It is too bad because when the Audi runs its a real joy to drive. But who wants to worry about getting to their destination everytime they get in the car.

    I'm glad 3 coils went bad, now there are only 3 waiting to quit in stead of 4 or 5. I wonder if you can drive a misfiring car untill they all go? That is the only way I can think of to get Audi to put good parts in thecar.
  • JBaumgartJBaumgart Posts: 890
    It's really too bad that Audi has developed this widespread coil problem with one of their suppliers. This will really set them back as far as their reputation for reliability is concerned, and it comes at a time when their cars have attracted many new customers. Unlike the bogus unintended acceleration issue, this problem is very real and as the word spreads it has to have an impact on their sales, which up to this point have been growing steadily year-by-year. Every car make has problems and recalls now and then, but unfortunately this one seriously affects one's ability to get from Point A to Point B, and it appears to happen suddenly, without warning. It's also occurring on model lines and engine configurations that have been around a long time. In contrast, my '98 A4 with the 2.8 engine has been pretty much bullet-proof, and I've not heard of the coil problem affecting any of the 2.7T engine cars (like my allroad, for instance). But the A4 and A6 "names" have been around for a number of years now, and this part supplier problem, even though it's surfaced only recently, will probably damage the reliability reputation (as far as the average Joe is concerned) of all Audi's generally, if only because the problem is so widespread and most directly affects Audi's top selling model.

    I hope this issue has now been resolved, and Audi gets as many owners' cars fixed with "new and improved" coils ASAP before too much damage to the Audi name is done. They should go out of their way to make customers happy, even though for many customers who are very upset or have lost confidence it now seems to be too late. I really feel for anyone who paid good money for their luxury vehicle, but no longer has the confidence to take their car on a trip out of town, for fear of being left stranded. Once Audi gets their supply problem under control, I think they should replace any owner's coils on demand, no questions asked, even if their does not appear to be any problem whatsoever with the owners' existing coils.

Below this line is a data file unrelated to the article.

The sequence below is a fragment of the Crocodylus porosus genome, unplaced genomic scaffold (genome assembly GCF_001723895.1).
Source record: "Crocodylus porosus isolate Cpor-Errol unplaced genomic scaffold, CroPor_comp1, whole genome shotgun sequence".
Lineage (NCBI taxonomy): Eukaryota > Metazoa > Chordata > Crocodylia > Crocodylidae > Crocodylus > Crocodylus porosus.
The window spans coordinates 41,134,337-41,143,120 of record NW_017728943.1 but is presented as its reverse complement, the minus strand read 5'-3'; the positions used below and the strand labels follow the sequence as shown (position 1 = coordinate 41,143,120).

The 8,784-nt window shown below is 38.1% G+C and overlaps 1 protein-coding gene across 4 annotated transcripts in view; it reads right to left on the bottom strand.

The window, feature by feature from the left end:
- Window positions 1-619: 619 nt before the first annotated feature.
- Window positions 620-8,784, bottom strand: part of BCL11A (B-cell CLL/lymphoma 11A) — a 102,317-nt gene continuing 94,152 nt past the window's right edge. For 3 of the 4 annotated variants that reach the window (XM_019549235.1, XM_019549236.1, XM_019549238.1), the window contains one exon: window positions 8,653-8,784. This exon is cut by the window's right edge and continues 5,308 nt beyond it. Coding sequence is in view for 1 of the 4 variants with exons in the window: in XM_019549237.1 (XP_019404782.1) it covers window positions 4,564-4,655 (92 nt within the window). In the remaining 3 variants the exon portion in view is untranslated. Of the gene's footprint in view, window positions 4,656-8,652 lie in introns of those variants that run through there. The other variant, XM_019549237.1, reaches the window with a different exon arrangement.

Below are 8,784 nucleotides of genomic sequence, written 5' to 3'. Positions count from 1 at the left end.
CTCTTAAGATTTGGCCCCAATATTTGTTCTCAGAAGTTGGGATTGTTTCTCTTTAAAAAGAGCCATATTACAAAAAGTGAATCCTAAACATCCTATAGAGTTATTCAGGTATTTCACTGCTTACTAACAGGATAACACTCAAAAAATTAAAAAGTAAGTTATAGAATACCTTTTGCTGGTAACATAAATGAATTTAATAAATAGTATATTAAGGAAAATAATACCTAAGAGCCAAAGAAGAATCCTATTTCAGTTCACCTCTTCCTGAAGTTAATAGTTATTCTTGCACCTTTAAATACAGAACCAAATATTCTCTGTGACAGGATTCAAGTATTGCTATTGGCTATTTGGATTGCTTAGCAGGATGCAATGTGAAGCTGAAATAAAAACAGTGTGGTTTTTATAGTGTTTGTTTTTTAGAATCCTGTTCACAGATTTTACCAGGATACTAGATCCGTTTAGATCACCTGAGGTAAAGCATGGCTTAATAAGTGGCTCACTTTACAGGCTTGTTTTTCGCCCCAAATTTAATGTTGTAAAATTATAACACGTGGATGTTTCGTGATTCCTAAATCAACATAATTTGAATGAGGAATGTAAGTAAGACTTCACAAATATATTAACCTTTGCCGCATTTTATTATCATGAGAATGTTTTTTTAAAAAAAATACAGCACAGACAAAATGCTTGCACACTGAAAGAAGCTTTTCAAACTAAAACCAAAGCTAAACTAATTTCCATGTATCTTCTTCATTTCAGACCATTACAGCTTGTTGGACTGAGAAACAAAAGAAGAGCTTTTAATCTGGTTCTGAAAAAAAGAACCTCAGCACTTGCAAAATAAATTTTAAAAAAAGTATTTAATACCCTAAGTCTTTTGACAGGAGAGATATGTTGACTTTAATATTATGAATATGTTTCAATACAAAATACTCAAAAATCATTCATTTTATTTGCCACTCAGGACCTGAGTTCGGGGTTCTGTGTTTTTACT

Just my 2 cents...
  • rikia1rikia1 Posts: 4
    I have already posted a message on the A6 message board, however, most of the coil problems relating to my 2002 A6 3.0 Quattro appear to be the same as on the A4. My car has had 3 attempts to fix coils. Like others have stated, the dealer says they can only fix what is broken. Well, under NJ lemon law, this is the third attempt for the same defect and/or my car has been out of service for over the 20 day cumulative lemon law standard. This all has to occur under 18,000 miles and I'm at 17,000. After numerous complaints to the dealer and Audi of America's dealer representative, along with a letter implying the car is a lemon under NJ law, I received a phone call from this dealer representative stating that I would be "splitting hairs" if I pursued the lemon law! The nerve, after having pushed aside all my previous complaints. However, she did respond within the 10 day limit (9 days to be exact) after she received the lemon law letter notification. She further went on to say that all coils would be replaced and to hold on to the loaner car. However, that same day my dealership called up to inform me the car was ready. In fact, the dealer and manufacturer have no communication! The dealer had merely changed one coil after having kept my car for two weeks! I refused to further deal with the frustration and have hired a lawyer. I have been advised that trying to settle with a lemon law suit could take a long time so now I am asking to receive a new car, 2003, and just put down the difference after what I paid for the 2002.
    I encourage anyone that has such continuous problems to really pursue legal action. Audi can't get away with something like this because apparently they are giving us all the same run around excuses or are not even acknowledging that it is their problem and not ours. Should enough people pursue this course, it might end up that we all win - whether it be a new car or a refund! It's well worth it!
Sign In or Register to comment.